Monday, April 28, 2008

Leine and Roebana, Netherlands Dancing and Choreography Pair

Andrea Leine was born in 1966, studied ballet and modern dance at the Scapino Dansacademie and the Rotterdam Dansacademie. She worked with Studio Onafhankelijk Toneel and danced among others with Donald Flemming and also dances in most of Leine & Roebana's performances. Harijono Roebana, born in 1955, studied philosophy and performance studies at the University of Amsterdam and modern dance at the Theaterschhool in Amsterdam, and has a background in music as well. Early in his career, Roebana dance in performances by choreographers Svea Staltman, Arthur Rosenfeld, Jose Besprovany and for Studio Onafhankelijk Toneel and dances among others with Donald Flemming and also dances in most Leine & Roebana works.

Leine & Roebana have developed a unique dance idiom based on a novel approach to symmetry, rhythm and composition. Their quest to express the complexity of reality and the interference of its constituent parts has led to the creation of a highly original language of movement. Previous works by Leine & Roebana have been considerably more theatrical; more recently, however, they have reduced the dramatic elements in their performances in order to explore the possibilities of pure movement. In the late 1990s, they were scrutinizing the development of movement in individual parts of the body, the juxtaposition of rapid dynamics, and stillness and irony. Over the years, their work has been highly praised and rewarded, they've received awards from all over Europe.

Leine & Roebana isolate movement in a way that causes capriciousness. The body falls apart, and the result is what they call "physical schizophrenia", which happens in The Circle Effect. To the electronic compositions of their work Sound Pallerre individuals and groups portray a world of high energy to "spineless" and clumsy are quite difficult for the dancers. The search for beauty is ever-present in these distorted body movements.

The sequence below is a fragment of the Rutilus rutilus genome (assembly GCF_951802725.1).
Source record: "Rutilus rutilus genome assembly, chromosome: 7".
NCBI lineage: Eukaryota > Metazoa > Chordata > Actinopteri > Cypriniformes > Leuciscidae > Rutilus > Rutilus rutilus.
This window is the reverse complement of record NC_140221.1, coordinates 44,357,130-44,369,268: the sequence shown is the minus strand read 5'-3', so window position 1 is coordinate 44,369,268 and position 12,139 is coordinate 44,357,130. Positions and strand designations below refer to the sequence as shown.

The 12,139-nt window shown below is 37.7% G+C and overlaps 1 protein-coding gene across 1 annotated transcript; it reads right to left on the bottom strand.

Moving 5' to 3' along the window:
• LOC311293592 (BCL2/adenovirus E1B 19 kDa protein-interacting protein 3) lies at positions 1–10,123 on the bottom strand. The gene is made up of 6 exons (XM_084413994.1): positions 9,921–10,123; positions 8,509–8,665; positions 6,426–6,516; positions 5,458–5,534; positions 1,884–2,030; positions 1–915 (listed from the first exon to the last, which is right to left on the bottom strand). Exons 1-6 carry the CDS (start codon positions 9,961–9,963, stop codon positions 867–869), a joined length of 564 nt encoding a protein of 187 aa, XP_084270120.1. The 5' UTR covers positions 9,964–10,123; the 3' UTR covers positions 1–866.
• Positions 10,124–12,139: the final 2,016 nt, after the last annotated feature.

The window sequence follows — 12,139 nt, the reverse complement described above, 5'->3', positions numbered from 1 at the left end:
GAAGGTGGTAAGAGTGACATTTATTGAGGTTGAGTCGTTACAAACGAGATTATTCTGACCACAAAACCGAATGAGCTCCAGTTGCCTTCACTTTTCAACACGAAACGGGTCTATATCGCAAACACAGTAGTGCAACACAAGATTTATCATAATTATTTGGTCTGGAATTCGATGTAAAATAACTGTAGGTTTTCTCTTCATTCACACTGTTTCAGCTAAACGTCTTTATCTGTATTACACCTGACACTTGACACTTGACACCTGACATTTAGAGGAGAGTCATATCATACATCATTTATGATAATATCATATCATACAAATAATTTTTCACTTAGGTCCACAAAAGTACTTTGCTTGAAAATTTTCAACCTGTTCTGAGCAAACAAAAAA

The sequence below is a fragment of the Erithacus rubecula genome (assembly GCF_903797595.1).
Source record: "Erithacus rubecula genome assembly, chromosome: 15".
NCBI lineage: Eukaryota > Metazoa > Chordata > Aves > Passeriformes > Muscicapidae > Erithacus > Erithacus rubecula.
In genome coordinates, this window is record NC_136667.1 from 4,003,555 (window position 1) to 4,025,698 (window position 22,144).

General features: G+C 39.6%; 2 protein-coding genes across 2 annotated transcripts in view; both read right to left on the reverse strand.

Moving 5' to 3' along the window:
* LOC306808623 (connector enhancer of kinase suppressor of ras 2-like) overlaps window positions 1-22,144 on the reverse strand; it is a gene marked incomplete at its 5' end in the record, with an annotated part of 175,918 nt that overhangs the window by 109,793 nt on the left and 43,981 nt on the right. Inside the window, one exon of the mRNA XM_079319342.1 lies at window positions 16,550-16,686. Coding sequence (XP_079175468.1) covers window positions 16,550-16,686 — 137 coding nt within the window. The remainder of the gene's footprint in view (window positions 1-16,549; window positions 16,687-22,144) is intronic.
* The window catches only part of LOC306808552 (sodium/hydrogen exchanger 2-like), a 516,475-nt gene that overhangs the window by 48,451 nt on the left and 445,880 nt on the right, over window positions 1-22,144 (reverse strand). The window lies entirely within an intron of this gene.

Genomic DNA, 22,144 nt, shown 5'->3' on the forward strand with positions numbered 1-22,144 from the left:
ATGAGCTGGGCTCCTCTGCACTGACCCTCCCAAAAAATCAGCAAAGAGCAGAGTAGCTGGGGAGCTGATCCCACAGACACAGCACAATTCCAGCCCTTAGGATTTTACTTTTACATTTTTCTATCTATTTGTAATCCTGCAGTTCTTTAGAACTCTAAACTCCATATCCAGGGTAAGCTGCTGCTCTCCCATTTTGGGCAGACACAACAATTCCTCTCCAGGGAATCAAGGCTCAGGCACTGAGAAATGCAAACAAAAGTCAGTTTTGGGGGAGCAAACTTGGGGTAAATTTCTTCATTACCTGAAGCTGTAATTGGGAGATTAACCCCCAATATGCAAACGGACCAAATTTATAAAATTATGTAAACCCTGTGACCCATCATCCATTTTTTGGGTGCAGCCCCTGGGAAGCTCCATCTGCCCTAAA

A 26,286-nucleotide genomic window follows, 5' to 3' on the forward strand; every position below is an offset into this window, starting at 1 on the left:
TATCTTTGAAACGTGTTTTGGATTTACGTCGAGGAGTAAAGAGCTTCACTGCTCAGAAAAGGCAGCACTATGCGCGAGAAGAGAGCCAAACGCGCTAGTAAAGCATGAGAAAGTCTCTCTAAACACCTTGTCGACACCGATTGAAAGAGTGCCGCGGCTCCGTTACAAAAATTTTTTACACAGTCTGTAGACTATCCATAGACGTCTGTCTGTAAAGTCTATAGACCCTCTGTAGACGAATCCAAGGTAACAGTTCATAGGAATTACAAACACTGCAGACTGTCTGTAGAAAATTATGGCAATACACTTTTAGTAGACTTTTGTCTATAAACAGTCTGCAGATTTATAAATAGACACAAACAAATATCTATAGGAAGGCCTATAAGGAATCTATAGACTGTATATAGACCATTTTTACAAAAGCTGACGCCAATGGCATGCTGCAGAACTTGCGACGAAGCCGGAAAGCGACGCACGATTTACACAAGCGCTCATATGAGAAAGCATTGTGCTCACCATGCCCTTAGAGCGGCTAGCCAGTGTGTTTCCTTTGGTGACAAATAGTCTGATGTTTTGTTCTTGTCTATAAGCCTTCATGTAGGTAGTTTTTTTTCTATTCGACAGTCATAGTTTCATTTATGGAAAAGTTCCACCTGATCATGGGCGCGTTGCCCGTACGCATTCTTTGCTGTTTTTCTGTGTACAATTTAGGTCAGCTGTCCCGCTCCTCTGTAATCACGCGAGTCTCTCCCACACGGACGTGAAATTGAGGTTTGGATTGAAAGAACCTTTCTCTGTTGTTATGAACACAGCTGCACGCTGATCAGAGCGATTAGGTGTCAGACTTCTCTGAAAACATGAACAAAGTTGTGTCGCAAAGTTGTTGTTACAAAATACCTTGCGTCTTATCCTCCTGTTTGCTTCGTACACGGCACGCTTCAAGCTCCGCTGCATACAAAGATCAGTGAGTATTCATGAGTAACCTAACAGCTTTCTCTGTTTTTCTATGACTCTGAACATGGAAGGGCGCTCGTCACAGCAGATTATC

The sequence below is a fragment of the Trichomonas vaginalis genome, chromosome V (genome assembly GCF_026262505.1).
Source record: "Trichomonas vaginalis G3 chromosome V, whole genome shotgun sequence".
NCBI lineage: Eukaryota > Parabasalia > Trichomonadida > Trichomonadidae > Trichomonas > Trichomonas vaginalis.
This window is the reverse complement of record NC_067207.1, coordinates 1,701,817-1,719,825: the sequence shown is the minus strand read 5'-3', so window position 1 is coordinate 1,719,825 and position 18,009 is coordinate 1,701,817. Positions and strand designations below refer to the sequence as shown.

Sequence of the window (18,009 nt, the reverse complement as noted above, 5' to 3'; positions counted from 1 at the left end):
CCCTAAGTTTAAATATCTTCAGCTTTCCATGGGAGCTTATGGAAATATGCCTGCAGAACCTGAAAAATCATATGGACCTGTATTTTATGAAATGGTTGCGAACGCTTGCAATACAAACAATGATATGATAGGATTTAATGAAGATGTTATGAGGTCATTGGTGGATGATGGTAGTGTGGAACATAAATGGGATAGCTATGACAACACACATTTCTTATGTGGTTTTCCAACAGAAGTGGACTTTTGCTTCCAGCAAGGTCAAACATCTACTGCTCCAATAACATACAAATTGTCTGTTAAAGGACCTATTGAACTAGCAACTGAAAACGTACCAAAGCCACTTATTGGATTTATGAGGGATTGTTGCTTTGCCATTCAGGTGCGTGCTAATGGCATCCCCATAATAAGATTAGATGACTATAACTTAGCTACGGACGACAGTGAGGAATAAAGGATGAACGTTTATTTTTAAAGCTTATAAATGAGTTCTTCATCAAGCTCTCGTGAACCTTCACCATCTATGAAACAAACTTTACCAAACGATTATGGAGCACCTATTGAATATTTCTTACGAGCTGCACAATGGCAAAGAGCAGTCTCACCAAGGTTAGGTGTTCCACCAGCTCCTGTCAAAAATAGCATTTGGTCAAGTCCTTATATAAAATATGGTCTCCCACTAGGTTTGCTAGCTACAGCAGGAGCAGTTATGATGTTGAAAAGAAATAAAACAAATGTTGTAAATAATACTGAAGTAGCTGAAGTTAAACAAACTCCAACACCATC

It is fascinating what Leine & Roebana have achieved in such a short time; they are unique in the Dutch dance world. For their efforts, Andrea Leine and Harijono Roebana recieved a subsidy for a few years, but unfortunately, it wasn't enough to pay a group of dancers for longer that a few months. Yet the future is more than bright for Leine & Roebana, as they are clearly still on the rise.

Monday, April 7, 2008

Contemporary History of Modern Dance In Iceland

The ideas of the pioneers of modern dance concerning movement flourished off and on in Iceland, though they did not take a firm hold. Iceland was, until the beginning of the 20th century, a peaceful peasant and fishing society with the population evenly dispersed on the coasts of the island. Only in the late 19th century did a major population center appear in the capital Reykjavik, due to industrial development in both the fishing industry and farm management. Service and commerce increased quickly. In 1900 the population of the Reykjavik was 6,000 inhabitants (three percent of the whole population) but only 10 years later it had reached 12,000 or 14 percent of the whole population.